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The Basics
Id: 64776
Status: open
Priority: 0/
Queue: Perl-Critic

Owner: Nobody in particular
Requestors: EDAVIS [...]

Bug Information
Severity: Wishlist
Broken in: 1.111
Fixed in: (no value)

Subject: Suggested policy: forbid .* at start or end of unanchored regexp
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Beginning perl programmers will sometimes write regexp tests like: if ($string =~ /.*(\d+).*/) { # do something with $1 } The intention is to match a number somewhere in the input string. But because the regexp engine tries all possible start positions anyway, the initial .* is redundant, and since the regexp engine ignores unmatching stuff at the end, the final .* is also redundant. I suggest that code like this indicates some confusion about how perl's regular expressions work, and a warning is very worthwhile to explain to the programmer his or her mistake. A policy should warn about .* at the very start or end of a regexp used for m// matching (but not for s///). The warning text should suggest using either /\A(\d+)\z/ to match the entire string, or /(\d+)/ to search the string and find a match at any point.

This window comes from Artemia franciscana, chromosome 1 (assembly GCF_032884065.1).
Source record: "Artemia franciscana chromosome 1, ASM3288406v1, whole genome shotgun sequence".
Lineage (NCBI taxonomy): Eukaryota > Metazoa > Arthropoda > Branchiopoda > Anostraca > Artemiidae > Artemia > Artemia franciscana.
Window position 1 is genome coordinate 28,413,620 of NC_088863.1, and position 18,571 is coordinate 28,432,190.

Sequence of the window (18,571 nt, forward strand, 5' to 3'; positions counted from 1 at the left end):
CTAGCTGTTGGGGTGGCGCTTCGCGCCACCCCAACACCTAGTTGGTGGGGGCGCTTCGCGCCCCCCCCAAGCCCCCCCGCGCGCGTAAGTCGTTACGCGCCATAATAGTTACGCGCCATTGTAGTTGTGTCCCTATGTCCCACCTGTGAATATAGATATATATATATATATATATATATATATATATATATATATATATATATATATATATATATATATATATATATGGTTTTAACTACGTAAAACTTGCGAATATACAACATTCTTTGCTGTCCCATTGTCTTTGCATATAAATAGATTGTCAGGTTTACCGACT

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The documentation for this should recognize the subtle difference between /\d+/ and /.*\d+/ -- the former matches the FIRST occurrence, and the latter matches the LAST occurrence, since .* is greedy. Not relevant if you are just checking presence, but relevant if you make use of pos() or $+[0].
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You're right. .* at the beginning of a regexp is not a mistake if that regexp has capturing groups. However, .* at the start still merits a warning for a plain non-capturing regexp, and .* at the end is pretty much always a mistake (unless with /g perhaps?).

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